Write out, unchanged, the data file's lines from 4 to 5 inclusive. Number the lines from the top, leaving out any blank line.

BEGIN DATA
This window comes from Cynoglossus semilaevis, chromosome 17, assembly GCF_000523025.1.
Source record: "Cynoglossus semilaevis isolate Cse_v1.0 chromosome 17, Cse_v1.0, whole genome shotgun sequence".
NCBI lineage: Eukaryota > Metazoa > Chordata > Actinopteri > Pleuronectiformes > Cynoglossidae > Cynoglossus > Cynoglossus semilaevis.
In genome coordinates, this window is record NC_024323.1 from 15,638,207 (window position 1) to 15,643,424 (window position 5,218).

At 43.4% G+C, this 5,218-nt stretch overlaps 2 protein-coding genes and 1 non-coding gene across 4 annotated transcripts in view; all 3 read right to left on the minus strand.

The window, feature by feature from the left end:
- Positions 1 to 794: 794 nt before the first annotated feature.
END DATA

In genome coordinates, this window is record NC_024323.1 from 15,638,207 (window position 1) to 15,643,424 (window position 5,218).

At 43.4% G+C, this 5,218-nt stretch overlaps 2 protein-coding genes and 1 non-coding gene across 4 annotated transcripts in view; all 3 read right to left on the minus strand.